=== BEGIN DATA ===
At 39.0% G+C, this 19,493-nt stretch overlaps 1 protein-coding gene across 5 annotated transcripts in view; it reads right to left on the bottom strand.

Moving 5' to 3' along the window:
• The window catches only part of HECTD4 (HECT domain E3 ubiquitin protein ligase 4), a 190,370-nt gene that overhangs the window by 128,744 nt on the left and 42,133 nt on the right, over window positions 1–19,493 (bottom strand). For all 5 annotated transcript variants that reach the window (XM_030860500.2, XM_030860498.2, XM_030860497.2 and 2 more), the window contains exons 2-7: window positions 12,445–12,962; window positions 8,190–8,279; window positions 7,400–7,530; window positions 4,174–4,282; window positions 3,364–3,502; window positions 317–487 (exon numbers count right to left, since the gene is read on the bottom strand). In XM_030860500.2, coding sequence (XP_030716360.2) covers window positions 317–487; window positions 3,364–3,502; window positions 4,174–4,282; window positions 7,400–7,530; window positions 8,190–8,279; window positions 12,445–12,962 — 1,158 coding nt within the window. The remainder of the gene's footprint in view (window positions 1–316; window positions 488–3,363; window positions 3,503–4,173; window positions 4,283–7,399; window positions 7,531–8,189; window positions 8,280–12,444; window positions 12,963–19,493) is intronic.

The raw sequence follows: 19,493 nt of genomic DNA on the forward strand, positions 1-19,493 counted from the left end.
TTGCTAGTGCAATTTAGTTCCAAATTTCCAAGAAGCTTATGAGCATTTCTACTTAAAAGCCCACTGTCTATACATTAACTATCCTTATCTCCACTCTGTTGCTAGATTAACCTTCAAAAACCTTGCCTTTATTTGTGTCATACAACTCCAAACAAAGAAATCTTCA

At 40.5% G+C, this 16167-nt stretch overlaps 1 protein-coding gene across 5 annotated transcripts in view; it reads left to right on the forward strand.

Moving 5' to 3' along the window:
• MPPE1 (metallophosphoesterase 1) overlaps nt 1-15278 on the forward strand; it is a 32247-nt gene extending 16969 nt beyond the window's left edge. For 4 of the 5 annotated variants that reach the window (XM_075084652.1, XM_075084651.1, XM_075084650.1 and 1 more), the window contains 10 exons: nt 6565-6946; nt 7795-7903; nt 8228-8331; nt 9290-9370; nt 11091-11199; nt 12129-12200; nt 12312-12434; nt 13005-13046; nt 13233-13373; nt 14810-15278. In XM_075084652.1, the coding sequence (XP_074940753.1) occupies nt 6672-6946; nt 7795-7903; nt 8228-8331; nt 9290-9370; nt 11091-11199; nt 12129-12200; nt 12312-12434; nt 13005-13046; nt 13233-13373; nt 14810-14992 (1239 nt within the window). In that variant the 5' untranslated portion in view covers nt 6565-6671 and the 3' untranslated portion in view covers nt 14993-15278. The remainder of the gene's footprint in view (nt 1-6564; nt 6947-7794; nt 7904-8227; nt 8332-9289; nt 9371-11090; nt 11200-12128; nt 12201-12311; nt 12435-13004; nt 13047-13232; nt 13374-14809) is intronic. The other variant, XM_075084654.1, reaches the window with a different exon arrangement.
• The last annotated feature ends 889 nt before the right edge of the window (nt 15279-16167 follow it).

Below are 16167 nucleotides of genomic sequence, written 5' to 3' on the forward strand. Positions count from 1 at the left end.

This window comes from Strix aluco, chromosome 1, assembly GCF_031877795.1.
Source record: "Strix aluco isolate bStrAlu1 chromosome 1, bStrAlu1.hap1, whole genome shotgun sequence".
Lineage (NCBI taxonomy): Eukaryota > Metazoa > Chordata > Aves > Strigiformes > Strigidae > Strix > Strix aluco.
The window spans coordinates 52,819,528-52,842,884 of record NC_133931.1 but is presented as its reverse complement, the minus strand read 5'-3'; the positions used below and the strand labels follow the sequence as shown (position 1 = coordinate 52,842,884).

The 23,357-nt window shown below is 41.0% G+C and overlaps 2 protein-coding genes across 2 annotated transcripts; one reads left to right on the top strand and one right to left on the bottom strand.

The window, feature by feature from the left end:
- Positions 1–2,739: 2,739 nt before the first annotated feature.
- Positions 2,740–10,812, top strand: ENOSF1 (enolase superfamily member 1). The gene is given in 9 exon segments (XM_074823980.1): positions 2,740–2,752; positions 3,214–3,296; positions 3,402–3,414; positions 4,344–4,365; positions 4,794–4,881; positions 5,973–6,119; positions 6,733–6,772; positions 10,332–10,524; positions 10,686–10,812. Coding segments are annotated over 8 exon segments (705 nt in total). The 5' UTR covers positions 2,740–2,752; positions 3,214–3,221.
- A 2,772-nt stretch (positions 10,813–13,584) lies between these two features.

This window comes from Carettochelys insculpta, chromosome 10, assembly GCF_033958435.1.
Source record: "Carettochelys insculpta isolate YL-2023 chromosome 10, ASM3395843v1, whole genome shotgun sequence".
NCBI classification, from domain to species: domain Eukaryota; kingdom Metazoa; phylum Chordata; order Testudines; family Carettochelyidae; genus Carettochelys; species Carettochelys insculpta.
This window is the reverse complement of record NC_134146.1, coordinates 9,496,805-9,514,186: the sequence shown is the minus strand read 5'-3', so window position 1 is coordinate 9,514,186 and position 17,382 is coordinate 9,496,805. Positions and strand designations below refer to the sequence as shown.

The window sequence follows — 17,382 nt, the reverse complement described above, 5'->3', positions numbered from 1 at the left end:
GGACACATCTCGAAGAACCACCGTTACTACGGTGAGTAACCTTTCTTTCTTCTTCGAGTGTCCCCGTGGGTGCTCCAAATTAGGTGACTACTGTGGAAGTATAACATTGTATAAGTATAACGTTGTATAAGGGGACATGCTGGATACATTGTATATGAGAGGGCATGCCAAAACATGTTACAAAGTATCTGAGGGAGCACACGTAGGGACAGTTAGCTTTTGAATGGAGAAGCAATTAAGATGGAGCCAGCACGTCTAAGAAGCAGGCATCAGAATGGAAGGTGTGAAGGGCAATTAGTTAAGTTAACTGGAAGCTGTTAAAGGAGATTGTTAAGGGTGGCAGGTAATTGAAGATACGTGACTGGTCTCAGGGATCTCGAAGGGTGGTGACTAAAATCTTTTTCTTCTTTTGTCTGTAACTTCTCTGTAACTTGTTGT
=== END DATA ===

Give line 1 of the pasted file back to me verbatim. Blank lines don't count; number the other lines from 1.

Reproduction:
At 39.0% G+C, this 19,493-nt stretch overlaps 1 protein-coding gene across 5 annotated transcripts in view; it reads right to left on the bottom strand.